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Marat Kulakhmetov.  AS8 AS8.

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Presentation on theme: "Marat Kulakhmetov.  AS8 AS8."— Presentation transcript:

1 Marat Kulakhmetov

2  AS8 AS8

3  Did some rockets tumble?  Did some rockets wobble?  Did some rockets flip over?  Maybe some rockets were unstable

4  l6w l6w

5  Stability refers to how likely an object will return to its initial position or orientation if it is disturbed ◦ Stable – Object returns to initial position ◦ Neutrally Stable – Object does not move ◦ Unstable – Object continues moving away from its initial position

6  Moment describe the object’s tendency to rotate ◦ Moment = Force * Perpendicular Distance  In the example above, the moments generated by the two weights generate 20 N*m and -20 N*m. They are balanced  Moments are usually calculated about their center of gravity (CG)  Unbalanced moments on a rocket will cause the rocket to tumble.

7  Location where the forces will balance  CG = Moment / Total Weight  Example: ◦ Moment = 10 * (0) + 20 * 3 = 60 N * m ◦ Total Weight = = 30 N ◦ CG = Moment / Total Weight = 60 / 30 = 2 m X = 0X = 2 X=3

8 Beer, Russell, Johnston, DeWolf Mechanics of Materials

9 PartLength (cm) Weight (g) Nose Cone510 Parachute sys. 35 Recovery Wadding 11 Launch Lug 32 Engine Mount 515 Rocket Engine 530 Fins53 Rocket Body 1540 X =

10 PartCentroid Formula Distance To Centroid MassMoment Nose Conh/3 =1.675/3 = Parachuteh/2 = = Recovery Wadding h/2= = Launch Lugh/2= = Engine Mount h/2 = =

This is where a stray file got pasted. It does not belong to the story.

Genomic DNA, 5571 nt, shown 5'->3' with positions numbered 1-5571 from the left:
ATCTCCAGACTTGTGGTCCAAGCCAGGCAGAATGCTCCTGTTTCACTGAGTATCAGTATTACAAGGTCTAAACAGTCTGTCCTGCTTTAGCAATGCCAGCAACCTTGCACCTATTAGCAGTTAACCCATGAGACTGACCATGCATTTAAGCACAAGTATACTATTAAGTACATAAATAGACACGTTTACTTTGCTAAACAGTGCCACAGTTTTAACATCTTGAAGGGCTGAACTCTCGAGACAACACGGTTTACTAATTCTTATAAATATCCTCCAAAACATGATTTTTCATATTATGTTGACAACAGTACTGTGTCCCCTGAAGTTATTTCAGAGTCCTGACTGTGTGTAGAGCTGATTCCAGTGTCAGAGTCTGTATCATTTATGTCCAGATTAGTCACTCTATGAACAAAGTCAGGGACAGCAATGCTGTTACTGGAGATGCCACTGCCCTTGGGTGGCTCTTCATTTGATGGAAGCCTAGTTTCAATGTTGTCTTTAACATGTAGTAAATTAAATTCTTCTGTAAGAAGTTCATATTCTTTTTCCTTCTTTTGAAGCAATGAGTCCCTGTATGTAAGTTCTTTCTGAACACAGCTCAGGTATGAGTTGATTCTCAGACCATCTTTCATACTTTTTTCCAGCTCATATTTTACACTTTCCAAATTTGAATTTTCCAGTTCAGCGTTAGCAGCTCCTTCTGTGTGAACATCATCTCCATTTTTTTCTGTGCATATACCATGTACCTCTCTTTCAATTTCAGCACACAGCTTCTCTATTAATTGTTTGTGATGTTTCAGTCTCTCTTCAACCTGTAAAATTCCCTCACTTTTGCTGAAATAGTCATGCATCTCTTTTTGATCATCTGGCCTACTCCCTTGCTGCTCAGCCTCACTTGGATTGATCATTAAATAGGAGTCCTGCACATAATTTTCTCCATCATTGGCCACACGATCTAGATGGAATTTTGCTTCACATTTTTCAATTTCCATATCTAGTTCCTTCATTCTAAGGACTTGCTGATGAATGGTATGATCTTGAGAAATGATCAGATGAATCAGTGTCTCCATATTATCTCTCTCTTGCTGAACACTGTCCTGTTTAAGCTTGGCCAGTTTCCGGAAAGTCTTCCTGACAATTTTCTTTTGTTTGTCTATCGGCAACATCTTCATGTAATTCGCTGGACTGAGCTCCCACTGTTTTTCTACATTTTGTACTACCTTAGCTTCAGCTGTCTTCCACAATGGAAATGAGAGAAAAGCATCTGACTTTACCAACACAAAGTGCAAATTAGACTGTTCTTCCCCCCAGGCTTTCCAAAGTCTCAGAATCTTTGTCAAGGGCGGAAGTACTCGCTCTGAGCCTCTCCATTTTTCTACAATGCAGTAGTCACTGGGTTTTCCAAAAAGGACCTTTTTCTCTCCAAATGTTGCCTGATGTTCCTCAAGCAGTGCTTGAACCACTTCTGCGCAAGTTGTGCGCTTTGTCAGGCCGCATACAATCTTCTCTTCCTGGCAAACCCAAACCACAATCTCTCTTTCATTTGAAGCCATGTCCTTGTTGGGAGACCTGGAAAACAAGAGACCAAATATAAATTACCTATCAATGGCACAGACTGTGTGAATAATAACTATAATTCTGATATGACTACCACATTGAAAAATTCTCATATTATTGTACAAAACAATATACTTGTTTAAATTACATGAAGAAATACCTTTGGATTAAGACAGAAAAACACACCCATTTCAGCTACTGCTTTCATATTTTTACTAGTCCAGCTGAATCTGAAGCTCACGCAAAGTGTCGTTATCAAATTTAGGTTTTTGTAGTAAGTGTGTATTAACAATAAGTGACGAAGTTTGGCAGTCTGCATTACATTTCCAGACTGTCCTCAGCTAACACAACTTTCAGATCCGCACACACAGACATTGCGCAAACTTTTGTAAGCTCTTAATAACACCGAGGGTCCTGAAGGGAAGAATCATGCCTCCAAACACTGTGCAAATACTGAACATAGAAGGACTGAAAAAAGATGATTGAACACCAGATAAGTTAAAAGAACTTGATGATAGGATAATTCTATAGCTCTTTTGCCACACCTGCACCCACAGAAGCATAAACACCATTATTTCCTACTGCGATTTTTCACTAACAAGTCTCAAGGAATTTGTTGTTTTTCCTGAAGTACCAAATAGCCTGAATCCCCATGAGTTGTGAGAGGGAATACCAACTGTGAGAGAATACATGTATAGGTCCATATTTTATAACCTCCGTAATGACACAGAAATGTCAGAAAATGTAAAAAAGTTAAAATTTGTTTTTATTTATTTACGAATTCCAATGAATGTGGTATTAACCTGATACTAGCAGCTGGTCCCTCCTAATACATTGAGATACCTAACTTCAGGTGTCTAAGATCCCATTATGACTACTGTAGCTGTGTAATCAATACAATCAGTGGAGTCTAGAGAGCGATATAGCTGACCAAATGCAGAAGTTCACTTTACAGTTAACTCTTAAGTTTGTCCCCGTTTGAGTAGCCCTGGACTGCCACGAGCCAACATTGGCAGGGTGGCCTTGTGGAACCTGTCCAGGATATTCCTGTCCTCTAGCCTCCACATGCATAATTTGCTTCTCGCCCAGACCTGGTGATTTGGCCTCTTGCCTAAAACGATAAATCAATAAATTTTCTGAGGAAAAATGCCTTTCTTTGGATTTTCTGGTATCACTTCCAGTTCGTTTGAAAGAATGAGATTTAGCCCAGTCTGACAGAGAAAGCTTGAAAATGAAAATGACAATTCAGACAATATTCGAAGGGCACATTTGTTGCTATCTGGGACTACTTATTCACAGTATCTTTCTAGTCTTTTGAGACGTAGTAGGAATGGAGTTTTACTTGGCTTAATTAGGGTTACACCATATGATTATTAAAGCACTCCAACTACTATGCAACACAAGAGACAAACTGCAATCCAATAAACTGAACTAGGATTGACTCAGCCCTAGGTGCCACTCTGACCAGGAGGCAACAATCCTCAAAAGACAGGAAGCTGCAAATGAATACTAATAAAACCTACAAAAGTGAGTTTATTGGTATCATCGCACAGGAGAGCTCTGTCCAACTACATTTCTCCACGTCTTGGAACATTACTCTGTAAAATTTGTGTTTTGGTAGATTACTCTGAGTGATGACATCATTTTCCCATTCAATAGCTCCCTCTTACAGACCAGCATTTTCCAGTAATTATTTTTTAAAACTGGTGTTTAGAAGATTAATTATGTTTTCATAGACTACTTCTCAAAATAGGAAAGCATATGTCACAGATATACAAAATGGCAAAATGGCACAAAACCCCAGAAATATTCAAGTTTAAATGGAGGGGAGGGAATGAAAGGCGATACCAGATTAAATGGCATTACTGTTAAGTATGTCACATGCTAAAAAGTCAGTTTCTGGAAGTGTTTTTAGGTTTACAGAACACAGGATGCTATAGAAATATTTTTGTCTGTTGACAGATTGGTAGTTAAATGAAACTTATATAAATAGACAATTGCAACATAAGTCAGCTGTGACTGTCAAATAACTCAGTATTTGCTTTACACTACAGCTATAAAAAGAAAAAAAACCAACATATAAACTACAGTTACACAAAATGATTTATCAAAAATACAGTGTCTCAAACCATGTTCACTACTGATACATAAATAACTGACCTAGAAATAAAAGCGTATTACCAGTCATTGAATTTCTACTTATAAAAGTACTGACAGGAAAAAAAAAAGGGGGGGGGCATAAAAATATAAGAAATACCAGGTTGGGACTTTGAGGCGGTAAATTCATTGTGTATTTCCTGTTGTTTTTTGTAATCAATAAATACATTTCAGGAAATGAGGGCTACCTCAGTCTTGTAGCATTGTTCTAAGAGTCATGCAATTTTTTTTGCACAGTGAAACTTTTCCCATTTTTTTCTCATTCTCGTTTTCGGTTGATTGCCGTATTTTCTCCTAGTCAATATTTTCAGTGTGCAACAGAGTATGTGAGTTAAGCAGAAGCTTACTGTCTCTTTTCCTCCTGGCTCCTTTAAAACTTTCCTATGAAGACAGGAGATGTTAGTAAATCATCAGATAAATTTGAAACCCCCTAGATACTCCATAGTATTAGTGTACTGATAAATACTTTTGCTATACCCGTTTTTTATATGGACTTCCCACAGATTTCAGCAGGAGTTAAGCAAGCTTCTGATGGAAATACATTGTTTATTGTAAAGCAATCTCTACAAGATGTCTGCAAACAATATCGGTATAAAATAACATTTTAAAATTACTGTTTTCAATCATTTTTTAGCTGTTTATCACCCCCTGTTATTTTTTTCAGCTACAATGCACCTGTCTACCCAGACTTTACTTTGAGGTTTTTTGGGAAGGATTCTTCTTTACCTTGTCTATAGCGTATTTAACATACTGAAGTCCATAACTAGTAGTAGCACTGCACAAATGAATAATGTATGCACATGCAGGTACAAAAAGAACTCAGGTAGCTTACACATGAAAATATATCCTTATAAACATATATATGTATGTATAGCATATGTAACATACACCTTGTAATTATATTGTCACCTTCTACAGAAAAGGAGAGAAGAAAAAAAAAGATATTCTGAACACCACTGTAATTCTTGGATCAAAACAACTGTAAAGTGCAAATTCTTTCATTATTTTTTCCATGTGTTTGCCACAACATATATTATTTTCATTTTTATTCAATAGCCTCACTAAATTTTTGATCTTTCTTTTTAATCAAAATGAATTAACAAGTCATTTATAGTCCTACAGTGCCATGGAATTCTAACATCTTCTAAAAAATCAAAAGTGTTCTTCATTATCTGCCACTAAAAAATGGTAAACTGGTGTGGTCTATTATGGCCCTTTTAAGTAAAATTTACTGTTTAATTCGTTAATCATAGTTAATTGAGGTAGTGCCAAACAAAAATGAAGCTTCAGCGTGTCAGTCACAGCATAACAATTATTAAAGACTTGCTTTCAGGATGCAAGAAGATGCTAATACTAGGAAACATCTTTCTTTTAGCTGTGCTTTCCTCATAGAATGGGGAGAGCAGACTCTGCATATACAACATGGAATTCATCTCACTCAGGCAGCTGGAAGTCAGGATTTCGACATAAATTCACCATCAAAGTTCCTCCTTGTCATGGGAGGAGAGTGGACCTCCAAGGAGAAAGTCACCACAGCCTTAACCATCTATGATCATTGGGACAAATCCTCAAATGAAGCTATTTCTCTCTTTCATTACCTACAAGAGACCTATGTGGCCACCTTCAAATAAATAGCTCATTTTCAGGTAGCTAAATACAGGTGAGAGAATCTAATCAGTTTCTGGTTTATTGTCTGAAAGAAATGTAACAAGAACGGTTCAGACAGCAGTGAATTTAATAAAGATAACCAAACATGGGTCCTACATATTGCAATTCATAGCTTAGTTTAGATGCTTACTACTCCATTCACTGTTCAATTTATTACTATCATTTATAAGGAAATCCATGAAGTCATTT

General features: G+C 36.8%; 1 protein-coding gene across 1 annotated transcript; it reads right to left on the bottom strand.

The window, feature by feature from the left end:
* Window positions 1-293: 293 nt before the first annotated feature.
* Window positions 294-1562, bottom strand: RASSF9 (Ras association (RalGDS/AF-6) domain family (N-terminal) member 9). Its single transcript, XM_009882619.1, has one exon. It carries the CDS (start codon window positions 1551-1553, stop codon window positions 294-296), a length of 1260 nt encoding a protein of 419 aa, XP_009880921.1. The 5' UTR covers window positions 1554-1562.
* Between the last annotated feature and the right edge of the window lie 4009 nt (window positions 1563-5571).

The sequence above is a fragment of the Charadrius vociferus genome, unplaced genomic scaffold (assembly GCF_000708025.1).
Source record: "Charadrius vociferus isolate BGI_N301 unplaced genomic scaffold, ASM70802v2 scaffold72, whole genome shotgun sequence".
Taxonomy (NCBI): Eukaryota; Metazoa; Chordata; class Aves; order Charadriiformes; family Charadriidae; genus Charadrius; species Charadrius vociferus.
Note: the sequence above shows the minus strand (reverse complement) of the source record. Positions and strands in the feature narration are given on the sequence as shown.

11 X = PartCentroid Formula Distance To Centroid MassMoment From Above Rocket Engine h/2 = = Rocket Bodyh/2= Total

12 X =  Moment =  Mass = 103  CG = Moment / Mass  = /103 = cm

13  Break it up into a triangle, rectangle and triangle  Area 1 = ½ *b1 * h = 5  Area 2 = b2 * h =5  Area 3 = ½ * b3 * h=5  Total Area = Area 1 + Area 2 + Area 3 = 15  Mass1 = Total Mass * Area 1 / Total Area = 1  Mass2 = Total Mass * Area 2 / Total Area =1  Mass3 = Total Mass * Area 3 / Total Area = B1=2B2=1 B3=2 H=5

14  Part 1 is a triangle  Centroid 1 = b1/3 =.66  Part 2 is a rectangle  Centroid 2 = b2/2 = 0.5  Part 3 is a triangle  Centroid 3 = b3/2 = b1b2 b3 h  Moment Fin = Mass1 * (b1 – Centroid 1) + Mass2 * ( b1 + Centroid 2)  + Mass3 * ( b1 + b2 + Centroid 3)= 7.5  CG Fin = Moment Fin / Total Fin Mass =2.5

15 X =  Moment with fins = (2.5+14)*3  Mass =  CG = Moment / Mass =11.34 cm

16  If : ◦ Rocket has no fins ◦ Thrust is aligned ◦ Rocket pitched a little  Moment = -1*Lift * x  This rocket will keep pitching and fly out of control y x X

17  Little DragLots of Drag

18  If : ◦ Thrust is aligned ◦ Rocket turned a little  Moment = -1* Lift *x + Fin * x1  If Fin * x1 > Lift * x, the rocket will right itself X Fin Force X1

19  Fin force = ◦ Larger Area = More force provided by fins ◦ Larger Velocity = More Force provided by fins  Fin Moment = Fin Force * Distance ◦ Larger Force = Larger Moment ◦ Larger Distance = Larger Moments  For stability, we want large fins as far away from CG as possible.  If fins are too large they create more drag